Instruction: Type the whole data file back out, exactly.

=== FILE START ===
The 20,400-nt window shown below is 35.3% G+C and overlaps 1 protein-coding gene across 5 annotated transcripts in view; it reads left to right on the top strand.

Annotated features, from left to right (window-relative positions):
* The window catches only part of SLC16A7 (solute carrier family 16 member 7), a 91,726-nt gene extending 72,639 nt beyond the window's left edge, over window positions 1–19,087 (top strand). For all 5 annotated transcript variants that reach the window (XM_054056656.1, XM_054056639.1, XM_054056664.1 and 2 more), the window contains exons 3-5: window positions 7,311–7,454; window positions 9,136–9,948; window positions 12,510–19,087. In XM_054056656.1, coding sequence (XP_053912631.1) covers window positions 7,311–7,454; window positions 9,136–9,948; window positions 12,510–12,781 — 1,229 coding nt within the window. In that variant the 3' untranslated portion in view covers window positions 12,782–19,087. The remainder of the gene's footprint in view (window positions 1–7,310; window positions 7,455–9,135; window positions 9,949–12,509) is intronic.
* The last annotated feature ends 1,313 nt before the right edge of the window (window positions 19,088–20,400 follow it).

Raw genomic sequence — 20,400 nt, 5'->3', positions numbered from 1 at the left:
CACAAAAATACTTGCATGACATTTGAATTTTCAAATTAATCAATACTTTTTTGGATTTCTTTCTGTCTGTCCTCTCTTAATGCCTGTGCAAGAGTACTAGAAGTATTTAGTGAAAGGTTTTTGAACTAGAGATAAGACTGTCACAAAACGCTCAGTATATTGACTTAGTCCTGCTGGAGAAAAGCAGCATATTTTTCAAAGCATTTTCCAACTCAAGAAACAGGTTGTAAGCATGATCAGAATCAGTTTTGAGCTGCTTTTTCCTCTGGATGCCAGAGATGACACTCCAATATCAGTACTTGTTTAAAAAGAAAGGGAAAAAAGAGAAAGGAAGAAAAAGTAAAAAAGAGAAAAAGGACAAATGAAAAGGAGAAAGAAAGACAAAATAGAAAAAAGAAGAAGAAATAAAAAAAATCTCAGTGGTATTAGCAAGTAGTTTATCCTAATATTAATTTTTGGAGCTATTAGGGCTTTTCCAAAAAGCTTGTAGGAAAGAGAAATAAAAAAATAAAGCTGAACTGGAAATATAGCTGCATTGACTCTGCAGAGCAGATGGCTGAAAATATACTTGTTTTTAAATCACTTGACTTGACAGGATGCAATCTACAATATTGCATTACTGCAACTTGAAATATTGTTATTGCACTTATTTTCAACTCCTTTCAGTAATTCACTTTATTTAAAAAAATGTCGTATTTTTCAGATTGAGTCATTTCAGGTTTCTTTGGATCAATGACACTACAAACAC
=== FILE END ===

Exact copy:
The 20,400-nt window shown below is 35.3% G+C and overlaps 1 protein-coding gene across 5 annotated transcripts in view; it reads left to right on the top strand.

Annotated features, from left to right (window-relative positions):
* The window catches only part of SLC16A7 (solute carrier family 16 member 7), a 91,726-nt gene extending 72,639 nt beyond the window's left edge, over window positions 1–19,087 (top strand). For all 5 annotated transcript variants that reach the window (XM_054056656.1, XM_054056639.1, XM_054056664.1 and 2 more), the window contains exons 3-5: window positions 7,311–7,454; window positions 9,136–9,948; window positions 12,510–19,087. In XM_054056656.1, coding sequence (XP_053912631.1) covers window positions 7,311–7,454; window positions 9,136–9,948; window positions 12,510–12,781 — 1,229 coding nt within the window. In that variant the 3' untranslated portion in view covers window positions 12,782–19,087. The remainder of the gene's footprint in view (window positions 1–7,310; window positions 7,455–9,135; window positions 9,949–12,509) is intronic.
* The last annotated feature ends 1,313 nt before the right edge of the window (window positions 19,088–20,400 follow it).

Raw genomic sequence — 20,400 nt, 5'->3', positions numbered from 1 at the left:
CACAAAAATACTTGCATGACATTTGAATTTTCAAATTAATCAATACTTTTTTGGATTTCTTTCTGTCTGTCCTCTCTTAATGCCTGTGCAAGAGTACTAGAAGTATTTAGTGAAAGGTTTTTGAACTAGAGATAAGACTGTCACAAAACGCTCAGTATATTGACTTAGTCCTGCTGGAGAAAAGCAGCATATTTTTCAAAGCATTTTCCAACTCAAGAAACAGGTTGTAAGCATGATCAGAATCAGTTTTGAGCTGCTTTTTCCTCTGGATGCCAGAGATGACACTCCAATATCAGTACTTGTTTAAAAAGAAAGGGAAAAAAGAGAAAGGAAGAAAAAGTAAAAAAGAGAAAAAGGACAAATGAAAAGGAGAAAGAAAGACAAAATAGAAAAAAGAAGAAGAAATAAAAAAAATCTCAGTGGTATTAGCAAGTAGTTTATCCTAATATTAATTTTTGGAGCTATTAGGGCTTTTCCAAAAAGCTTGTAGGAAAGAGAAATAAAAAAATAAAGCTGAACTGGAAATATAGCTGCATTGACTCTGCAGAGCAGATGGCTGAAAATATACTTGTTTTTAAATCACTTGACTTGACAGGATGCAATCTACAATATTGCATTACTGCAACTTGAAATATTGTTATTGCACTTATTTTCAACTCCTTTCAGTAATTCACTTTATTTAAAAAAATGTCGTATTTTTCAGATTGAGTCATTTCAGGTTTCTTTGGATCAATGACACTACAAACAC